American Sniper

I caught American Sniper this weekend. It tells the story of Chris Kyle, a Texan who became a Navy Seal. This is based on the book of the same name. Though he started older than most of the cadets, he becomes a sniper and is deployed for the invasion of Iraq, acting as part of an ‘overwatch’ (support unit) for Marine troops tasked with clearing out cities of enemy combatant. You’d think that the role of a sniper is fairly straightforward, however, since the conflict involves moving through the civilian population, some moral judgements are required.

Along the way, he meets Taya, the woman who becomes his wife. They are married right before a deployment, and keep in touch, via satellite phone, while he’s out there. Taya and Chris struggle to keep the family together in the midst of all the turmoil (sometimes during!), and it leads to an interesting dynamic between the two. Chris is redeployed several times, between the arrival of their two children. His military career is a legacy that I hope lasts for a long time.

The story is pretty linear, but there are some flashbacks, and a flash-forward at the start of the movie. Before sitting down in the theater, I tried to stay ignorant about the goings-on in the story. The movie itself necessarily continues past the end of the book, and has its own significance, considering what happened.

Bradley Cooper plays Chris Kyle, and Sienna Miller plays Taya. Sienna, to me, melts into the role (I’ve seen her in several films, but couldn’t place her), and Bradley is quite effective, but in a way, aloof. I don’t know how detailed the book was about Chris’ psyche, but in the movie, he’s portrayed as distant, and a bit cold.

There is significant wartime violence, as well as some that is morally objectionable. Be forewarned.


Welcome to the Aisle!

Hello everyone!  I like movies.  No, scratch that, I LOVE movies!  I go out to the theater quite frequently, and used to post quick movie reviews online.  If you’re interested, take a look at some reviews  here

More recently, I’ve been posting them on Facebook, and they’ve gotten hard enough to find, so I decided to start this blog, where you can find them easily. I will be reposting those reviews from the last year’s movies in the near future.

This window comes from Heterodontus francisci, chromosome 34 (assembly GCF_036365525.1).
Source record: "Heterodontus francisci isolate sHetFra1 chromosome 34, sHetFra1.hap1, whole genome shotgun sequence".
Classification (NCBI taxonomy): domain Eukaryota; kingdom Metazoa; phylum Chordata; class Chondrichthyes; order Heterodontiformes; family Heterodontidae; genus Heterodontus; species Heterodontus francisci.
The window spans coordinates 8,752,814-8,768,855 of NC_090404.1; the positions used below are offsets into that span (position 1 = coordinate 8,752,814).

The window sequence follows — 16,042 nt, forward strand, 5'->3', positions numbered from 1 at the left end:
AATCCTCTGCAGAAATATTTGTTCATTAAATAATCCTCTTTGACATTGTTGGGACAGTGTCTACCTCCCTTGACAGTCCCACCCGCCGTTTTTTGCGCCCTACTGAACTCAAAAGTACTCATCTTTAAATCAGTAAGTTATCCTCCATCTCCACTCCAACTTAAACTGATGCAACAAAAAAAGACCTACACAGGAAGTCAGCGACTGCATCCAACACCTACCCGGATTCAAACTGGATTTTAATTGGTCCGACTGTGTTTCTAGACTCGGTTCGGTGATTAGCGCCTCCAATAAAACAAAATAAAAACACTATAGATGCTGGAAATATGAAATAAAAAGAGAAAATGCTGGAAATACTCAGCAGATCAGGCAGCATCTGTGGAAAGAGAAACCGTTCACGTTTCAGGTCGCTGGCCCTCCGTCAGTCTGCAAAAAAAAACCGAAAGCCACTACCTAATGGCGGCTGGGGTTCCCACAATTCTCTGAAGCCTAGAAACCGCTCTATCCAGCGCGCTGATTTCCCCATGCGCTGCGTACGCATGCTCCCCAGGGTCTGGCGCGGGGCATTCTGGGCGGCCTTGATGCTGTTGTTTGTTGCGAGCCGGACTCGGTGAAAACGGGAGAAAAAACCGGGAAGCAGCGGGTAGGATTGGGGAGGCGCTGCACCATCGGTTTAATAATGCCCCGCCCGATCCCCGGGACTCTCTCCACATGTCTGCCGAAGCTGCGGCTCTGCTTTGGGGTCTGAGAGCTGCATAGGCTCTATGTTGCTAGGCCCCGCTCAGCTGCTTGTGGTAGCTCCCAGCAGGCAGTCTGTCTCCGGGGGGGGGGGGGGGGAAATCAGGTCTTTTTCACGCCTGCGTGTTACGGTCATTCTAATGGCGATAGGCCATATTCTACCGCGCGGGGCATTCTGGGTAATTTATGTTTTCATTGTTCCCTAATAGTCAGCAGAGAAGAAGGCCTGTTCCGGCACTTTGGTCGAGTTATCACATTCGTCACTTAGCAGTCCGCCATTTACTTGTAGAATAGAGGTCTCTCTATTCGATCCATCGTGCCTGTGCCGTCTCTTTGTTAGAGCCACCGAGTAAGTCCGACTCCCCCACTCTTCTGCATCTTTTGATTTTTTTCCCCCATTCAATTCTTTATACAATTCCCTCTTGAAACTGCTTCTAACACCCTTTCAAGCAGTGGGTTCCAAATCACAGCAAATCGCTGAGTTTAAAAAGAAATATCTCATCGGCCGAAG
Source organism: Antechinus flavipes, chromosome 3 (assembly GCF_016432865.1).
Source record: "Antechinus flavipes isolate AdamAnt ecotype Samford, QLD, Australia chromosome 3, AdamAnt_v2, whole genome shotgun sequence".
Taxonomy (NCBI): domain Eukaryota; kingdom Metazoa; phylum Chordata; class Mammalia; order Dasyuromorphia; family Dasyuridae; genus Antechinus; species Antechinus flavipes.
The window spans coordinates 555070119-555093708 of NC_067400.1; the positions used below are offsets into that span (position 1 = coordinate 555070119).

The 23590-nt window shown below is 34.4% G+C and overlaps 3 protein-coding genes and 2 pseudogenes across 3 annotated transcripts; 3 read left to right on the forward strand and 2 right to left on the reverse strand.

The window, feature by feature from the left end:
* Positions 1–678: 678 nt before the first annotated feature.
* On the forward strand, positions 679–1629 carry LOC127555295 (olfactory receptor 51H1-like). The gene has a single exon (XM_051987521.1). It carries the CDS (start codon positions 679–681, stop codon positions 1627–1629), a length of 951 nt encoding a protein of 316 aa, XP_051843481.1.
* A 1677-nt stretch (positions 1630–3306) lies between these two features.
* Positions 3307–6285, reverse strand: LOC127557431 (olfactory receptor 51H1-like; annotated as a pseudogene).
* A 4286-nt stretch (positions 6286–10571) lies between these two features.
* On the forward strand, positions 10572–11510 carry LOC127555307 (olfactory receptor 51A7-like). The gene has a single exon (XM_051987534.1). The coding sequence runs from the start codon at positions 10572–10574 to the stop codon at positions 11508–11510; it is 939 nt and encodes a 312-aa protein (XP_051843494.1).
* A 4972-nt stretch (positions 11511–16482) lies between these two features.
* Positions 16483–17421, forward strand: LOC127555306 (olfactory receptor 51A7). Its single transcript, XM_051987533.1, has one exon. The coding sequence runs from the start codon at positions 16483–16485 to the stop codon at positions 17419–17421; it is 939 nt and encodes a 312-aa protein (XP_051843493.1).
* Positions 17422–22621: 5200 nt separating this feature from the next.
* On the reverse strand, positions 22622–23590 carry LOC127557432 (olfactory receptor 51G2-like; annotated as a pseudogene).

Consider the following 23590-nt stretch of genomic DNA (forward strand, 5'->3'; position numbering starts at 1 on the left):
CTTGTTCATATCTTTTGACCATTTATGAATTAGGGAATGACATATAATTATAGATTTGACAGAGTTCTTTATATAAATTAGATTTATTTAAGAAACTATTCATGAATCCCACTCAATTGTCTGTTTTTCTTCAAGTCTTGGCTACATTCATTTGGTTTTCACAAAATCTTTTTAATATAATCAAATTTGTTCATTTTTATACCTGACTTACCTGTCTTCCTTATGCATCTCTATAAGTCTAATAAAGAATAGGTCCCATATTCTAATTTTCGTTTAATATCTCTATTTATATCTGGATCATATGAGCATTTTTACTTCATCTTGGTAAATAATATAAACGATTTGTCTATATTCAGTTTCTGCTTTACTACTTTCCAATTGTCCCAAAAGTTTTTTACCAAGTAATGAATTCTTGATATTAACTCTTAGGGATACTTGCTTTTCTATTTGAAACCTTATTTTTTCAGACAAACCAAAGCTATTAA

Unbroken, the retelling of the true story of Louis Zamperini, an Italian-American immigrant whose parents spoke no English. This is an adaptation of the NY Times bestseller of the same title, written by Laura Hillenbrand. This movie also has many flashbacks, and jumps between events. In his teens, Louie is an outcast, picked on for his ethnicity. He manages to overcome that, and participates in the 1936 Olympics in Germany. He becomes a bombardier in World War II, in the Pacific theater. While on a search and rescue mission, his plane goes down and is cast adrift with two survivors. They are eventually captured by the Japanese and interned in Japan. He suffers through the abuse of a Japanese soldier, and tries to survive.

It’s a very compelling tale, directed by, surprisingly, Angelina Jolie. The flashbacks disappear before the final third of the film, and you’re left wondering what will happen, in the end. Jack O’Connell, as Louie, was the only memorable prisoner. Takamasa Ishihara was the prison guard Wantanabe, who became the major tormentor, and he provided the right amount of intensity. This film represents prison life, and is quite brutal. I was quite stunned when I saw that Joel and Ethan Coen were listed as the first and second screenwriters (two others besides Laura received credit), but given the story and nature of the film, it seems about right.

It seems that most American movie actors, at some point, have to star in a prison film, and this film allows Jack to make that check mark. WIthout straining too hard, Bruce Willis, Sly Stallone, Paul Newman, Robert Redford (twice!), Burt Reynolds (and Adam Sandler in the remake) immediately come to mind as also having that check mark. I’m sure there are exceptions to the rule, so no need to point them out.

I really am on the fence with this film. I can say with certainty that if you want to see it, you don’t need to see it in the theaters. Most of the cast exist to serve the plot, but the ‘atmosphere’ didn’t quite gel for me. None of the other prisoners were all that memorable to me, as was also the case for entirety of the Japanese captors, besides Wantanabe. They seemed to exist just there as filler. I do want to grumble a little about the trailer, but I don’t want to say more.

The Imitation Game

The Imitation Game, a dramatization of the life of Alan Turing. Turing is considered one of the fathers of modern computing. His main accomplishments took place during World War II, when he became a part of the British effort to crack some of Germany’s codes. The codes would be changed daily, frustrating much of the efforts for timely work. The film stars Benedict Cumberbatch, who most people will recognize as the current incarnation of Sherlock on BBC TV. Turing was antisocial, didn’t understand most people, and IMO, borderline autistic, and that is demonstrated in the film.


The film itself takes place in three times during his life – school, WWII, and postwar, and jumps between the three periods quite well. I do not want to spoil the outcome of the film, but I do have to say that this is one of the best films of last year. Highly recommended, despite casting Kiera Knightley.

Top Five

Originally posted on FB on December 14, 2014 ·

I saw Top Five, Chris Rock’s new movie. It’s pretty much a more Rom-Com version of Woody Allen’s Stardust Memories. A comedian who’s made a successful string of cornball movies about a bear who works for the police is now trying to break away from what everyone expects of him.